We don’t know what Maria Montessori would have said about screen time (as there were no screens when she was around) but we do know that her educational model placed emphasis on children from 0-6 learning in a hands-on way with a focus on the sensorial; the need to manipulate their environment in order to learn. Small children develop mentally and physically through interactions with their mums and dads and the ability to explore the world around them in a visceral way—typically, the passivity of screen time mitigates this experience.
Whilst screens are certainly not bad in and of themselves, and are a critical part of modern living, many parents are concerned about the negative effects over-exposure may have on children’s development and learning.
If you would like to create some new screen time habits in your home, here are some top tips that might help:
- Be available: spend time with your child (chatting, reading, playing, singing)—make a commitment to be engaged.
- Play outside: replace screen time with more time outdoors.
- Encourage creativity: children have an instinctive curiosity and love to get involved in sensorial activities (drawing, cutting, panting, moulding, collecting) so make sure you have the right crafts/tools at their disposal.
- Encourage independent play: if your child can play well independently, the transition into less screen time will be so much easier. Independent play is facilitated by you spending time with your child and them having the opportunity to go outside and to be creative with their toys and time. They may need you to help at the outset but they will adapt quickly to new routines with your support.
- Practical use of screen: make screen time active rather than passive—let your child use a device to take photos or record a song/dance performance.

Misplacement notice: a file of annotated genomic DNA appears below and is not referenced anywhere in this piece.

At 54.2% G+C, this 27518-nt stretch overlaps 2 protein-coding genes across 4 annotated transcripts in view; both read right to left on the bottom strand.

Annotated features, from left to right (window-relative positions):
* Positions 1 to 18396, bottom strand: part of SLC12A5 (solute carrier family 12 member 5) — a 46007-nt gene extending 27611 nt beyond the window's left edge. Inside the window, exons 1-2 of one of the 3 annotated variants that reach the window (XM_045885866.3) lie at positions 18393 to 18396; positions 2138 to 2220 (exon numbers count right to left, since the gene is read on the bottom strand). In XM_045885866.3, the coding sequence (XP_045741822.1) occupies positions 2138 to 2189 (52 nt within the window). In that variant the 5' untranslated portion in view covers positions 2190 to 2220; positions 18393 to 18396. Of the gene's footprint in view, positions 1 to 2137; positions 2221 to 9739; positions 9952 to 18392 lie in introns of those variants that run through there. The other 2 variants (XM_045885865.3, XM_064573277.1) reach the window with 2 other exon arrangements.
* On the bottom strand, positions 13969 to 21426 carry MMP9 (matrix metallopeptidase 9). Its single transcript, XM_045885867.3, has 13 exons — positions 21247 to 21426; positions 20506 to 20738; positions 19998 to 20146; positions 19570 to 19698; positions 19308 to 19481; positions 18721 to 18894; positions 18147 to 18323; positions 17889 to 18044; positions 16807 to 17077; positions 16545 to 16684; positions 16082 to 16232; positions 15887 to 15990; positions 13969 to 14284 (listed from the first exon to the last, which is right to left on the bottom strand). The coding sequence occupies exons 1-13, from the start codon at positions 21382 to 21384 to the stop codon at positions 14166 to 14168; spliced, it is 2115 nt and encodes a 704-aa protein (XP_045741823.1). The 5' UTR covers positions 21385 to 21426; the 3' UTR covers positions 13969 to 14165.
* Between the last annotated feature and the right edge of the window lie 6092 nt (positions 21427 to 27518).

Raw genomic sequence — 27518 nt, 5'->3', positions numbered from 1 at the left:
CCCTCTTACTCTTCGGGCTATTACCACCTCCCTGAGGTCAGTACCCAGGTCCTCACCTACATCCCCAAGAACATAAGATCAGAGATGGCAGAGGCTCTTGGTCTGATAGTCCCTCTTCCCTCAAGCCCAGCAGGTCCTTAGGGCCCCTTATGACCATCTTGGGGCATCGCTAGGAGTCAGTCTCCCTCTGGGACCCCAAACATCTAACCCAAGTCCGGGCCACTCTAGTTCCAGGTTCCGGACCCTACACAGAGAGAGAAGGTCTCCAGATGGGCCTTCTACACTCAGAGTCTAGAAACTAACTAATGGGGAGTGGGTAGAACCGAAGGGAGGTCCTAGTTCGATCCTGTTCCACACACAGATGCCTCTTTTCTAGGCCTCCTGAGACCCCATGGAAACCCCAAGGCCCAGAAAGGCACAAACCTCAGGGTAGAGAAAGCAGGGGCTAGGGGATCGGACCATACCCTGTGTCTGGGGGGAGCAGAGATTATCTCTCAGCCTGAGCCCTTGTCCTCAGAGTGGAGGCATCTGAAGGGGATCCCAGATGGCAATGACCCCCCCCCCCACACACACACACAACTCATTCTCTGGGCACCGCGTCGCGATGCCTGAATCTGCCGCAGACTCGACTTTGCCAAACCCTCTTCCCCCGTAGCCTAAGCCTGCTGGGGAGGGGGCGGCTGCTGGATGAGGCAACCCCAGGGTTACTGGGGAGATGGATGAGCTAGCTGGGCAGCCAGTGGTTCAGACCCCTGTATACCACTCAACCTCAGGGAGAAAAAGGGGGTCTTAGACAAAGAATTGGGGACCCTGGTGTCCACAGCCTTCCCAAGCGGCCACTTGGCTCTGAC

- Interactive use of screen: share screen time with your child—research their favourite topic or play a game with them.
- Screen-free zones in your home: prioritise meal times or game night. Perhaps no screens in bedrooms? Whatever is appropriate for your family.
- Clear rules about screen times: have clear expectations as to how long children can spend on screen, and when/where they are permitted to do so.
- Be a role-model: put hand-help devices away when it’s family time or one-on-one time with your child. It’s important to lead by example by limiting your own screen time (as is appropriate for you).
- Be realistic: set small goals and then work to where you’d like to be with regards to when/how much screen time. Going in cold turkey is a massive expectation and will be tough to maintain.
Setting good habits when children are young will stand them in good stead when they are older. If you would like further information or recommendations, visit the World Health Organisation, which has guidelines on physical activity, sedentary behaviour and sleep for children.